I’ve never been so excited about food waste

New compost bin

I just installed my first ever compost bin. And then I mowed the lawn.

How thrilling it was to throw my first haul of grass clippings into the bin! Add to that some twigs and soil, and my composter is ready for its real meal: food waste!

For a long time I thought composting would be too problematic – I live in a marshy area that’s prone to rats and other rodents. But then my neighbour told me that the council sells discounted compost bins. A little interweb research uncovered the allegedly “rodent proof” Green Johanna, sold by Wiltshire council for a bargain £24 delivered.

I’m not exactly thrilled about having a big hunk of plastic on my lawn. And my, what a big hunk of plastic it is – the Green Johanna is massive. And massively ugly. I’m going to have to get creative with the shrubbery to hide it from view.

However, I AM thrilled about composting. As a vegetarian, indeed, as an eater of food, I throw away a LOT of food waste, from onion skins to apple cores to carrot peels. Throw away no more! I can now compost it! And I’m amazed by all of the things that are suitable for composting:

From the kitchen: Fruit, vegetables, dairy products, fish, shellfish, meat,bones, coffee grounds with filter, teabags, eggshells, bread, sauce, soup,egg cartons and so on.

From the garden: Grass, leaves, twigs and branches.

And no more buying compost at the garden centre, I hope.

Composting is all about the interplay between nitrogen- and carbon-rich matter which allows waste to be broken down into healthy, nutritious compost suitable for feeding plants in the garden. There’s a knack to getting the balance right between nitrogen-rich “green” stuff (veggie scraps, coffee grounds, grass clippings) and carbon-rich “brown” stuff (leaves, straw, shredded paper, etc). We’ll see if I have the knack. (I just hope I don’t have any rats!)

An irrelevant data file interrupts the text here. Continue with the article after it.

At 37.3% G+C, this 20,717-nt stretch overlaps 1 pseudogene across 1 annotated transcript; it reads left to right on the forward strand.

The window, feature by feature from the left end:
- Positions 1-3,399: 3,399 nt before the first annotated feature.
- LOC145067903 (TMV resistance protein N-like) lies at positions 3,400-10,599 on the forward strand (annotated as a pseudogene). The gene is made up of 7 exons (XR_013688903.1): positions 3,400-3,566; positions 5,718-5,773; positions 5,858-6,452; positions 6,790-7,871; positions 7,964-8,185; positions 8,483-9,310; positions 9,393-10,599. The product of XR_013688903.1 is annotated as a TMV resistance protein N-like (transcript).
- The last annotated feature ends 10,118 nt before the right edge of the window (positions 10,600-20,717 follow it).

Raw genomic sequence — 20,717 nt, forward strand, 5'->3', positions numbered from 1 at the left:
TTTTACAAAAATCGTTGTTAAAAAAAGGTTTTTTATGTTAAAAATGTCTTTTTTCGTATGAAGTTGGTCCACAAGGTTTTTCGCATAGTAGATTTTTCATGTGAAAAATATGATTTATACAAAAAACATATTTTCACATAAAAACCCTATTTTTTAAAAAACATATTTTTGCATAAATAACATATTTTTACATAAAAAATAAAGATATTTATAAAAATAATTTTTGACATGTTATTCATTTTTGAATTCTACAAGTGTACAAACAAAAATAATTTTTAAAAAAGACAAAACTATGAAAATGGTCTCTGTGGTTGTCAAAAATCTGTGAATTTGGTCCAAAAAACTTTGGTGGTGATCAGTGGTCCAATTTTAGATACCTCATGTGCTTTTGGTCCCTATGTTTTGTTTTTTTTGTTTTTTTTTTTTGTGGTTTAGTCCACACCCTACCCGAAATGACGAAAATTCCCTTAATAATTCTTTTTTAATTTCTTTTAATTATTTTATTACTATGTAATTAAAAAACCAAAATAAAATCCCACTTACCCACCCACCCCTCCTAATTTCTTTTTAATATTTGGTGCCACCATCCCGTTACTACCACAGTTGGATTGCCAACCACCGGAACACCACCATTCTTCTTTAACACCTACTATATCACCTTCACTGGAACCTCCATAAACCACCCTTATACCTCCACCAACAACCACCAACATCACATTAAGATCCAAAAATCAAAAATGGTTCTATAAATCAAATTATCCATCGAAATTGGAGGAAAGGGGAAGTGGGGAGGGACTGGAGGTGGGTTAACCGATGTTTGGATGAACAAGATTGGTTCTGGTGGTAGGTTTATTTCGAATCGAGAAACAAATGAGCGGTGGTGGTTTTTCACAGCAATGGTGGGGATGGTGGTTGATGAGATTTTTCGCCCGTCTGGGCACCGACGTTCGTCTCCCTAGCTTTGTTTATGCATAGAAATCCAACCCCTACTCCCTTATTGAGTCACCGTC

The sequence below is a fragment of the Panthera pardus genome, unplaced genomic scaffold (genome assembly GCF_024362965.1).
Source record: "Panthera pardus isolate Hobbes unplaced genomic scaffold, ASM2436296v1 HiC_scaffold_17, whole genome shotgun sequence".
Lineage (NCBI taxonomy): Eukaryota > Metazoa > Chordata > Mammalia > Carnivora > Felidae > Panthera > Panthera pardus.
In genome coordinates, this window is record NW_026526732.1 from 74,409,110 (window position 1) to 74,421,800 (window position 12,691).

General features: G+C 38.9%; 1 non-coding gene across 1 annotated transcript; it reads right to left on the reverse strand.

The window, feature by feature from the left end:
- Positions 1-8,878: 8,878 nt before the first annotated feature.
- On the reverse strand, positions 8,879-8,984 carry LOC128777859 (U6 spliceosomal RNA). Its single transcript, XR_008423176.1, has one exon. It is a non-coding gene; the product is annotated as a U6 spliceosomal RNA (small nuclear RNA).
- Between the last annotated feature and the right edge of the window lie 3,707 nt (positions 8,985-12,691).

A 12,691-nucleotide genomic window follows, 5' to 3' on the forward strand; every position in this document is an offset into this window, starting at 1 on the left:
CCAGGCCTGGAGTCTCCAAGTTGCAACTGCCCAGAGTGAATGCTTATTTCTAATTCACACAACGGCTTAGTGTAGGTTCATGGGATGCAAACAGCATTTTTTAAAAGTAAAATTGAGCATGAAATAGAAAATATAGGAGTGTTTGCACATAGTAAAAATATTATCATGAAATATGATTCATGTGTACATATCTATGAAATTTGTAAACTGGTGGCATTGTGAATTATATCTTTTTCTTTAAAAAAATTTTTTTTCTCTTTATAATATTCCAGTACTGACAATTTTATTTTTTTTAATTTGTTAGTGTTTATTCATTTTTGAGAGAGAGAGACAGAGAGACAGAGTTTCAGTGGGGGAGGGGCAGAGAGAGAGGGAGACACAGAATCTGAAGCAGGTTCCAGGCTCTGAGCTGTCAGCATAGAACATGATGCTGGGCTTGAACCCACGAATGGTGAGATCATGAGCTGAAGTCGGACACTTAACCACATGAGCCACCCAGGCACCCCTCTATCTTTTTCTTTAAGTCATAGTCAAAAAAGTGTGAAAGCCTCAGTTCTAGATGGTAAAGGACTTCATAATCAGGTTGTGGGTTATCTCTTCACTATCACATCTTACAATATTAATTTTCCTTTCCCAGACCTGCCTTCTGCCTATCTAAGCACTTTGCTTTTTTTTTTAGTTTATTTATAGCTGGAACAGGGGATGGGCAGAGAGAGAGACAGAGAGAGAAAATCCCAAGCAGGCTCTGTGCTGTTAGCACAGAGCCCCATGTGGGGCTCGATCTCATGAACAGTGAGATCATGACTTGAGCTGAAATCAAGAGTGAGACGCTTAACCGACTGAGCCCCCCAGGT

6 thoughts on “I’ve never been so excited about food waste

  1. Erin

    My mum has issues with rats in her compost – there are a few things you can do, like covering the bin with chicken wire to discourage them getting in there, not composting meat and meat bones (not that you're going to be doing that anyway!). They're really clever though, the ones in my mum's garden have learned how to open the lid themselves!

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  2. Monica

    Good tip about the chicken wire. You know, I did find it strange that the lid of this bin doesn't latch shut or anything… seems easy to get into (rats are VERY intelligent). Hopefully they'll turn their nose up at my hippy rabbit food. ;)

    Reply
  3. Thomas W.

    @Monica: How about a round of Sweet Peas to cover it up? ;-)
    I have seen a few websites stating that worms don't like onions, which is sad because worms help in the composting process. (and because we use a lot of onions in the vegetarian kitchen ;-) )
    Good luck with old Johanna! :-D

    Reply
  4. @stampylisa

    i am surprised that the compiled list from your link advocates meat & dairy for a compost bin/pile. most household composters will NOT get hot enough to break down meat or dairy fast enough and that is why vermin are attracted. I would never put either of these in my compost pile. However, when I am cleaning out the pantry, all that stuff goes in there, expired crackers, old noodles, old cans of vegs. and it also helps to get it cooking by giving it some fresh horse manure, and the green clippings from your grass. You will be amazed at the awesomeness that caring for a compost bin provides you for your garden. Our grass is always just a bit greener than the neighbors, and the kale in our garden was monstrous.

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  5. Monica

    Thomas, I love the idea of sweet peas. In fact, I've got some on the go for the raised bed. But perhaps I'll relocate?

    Lisa, I too looked twice at that list when I saw the meat thing. Weird. Luckily that won't really be a problem in my household. :)

    Reply

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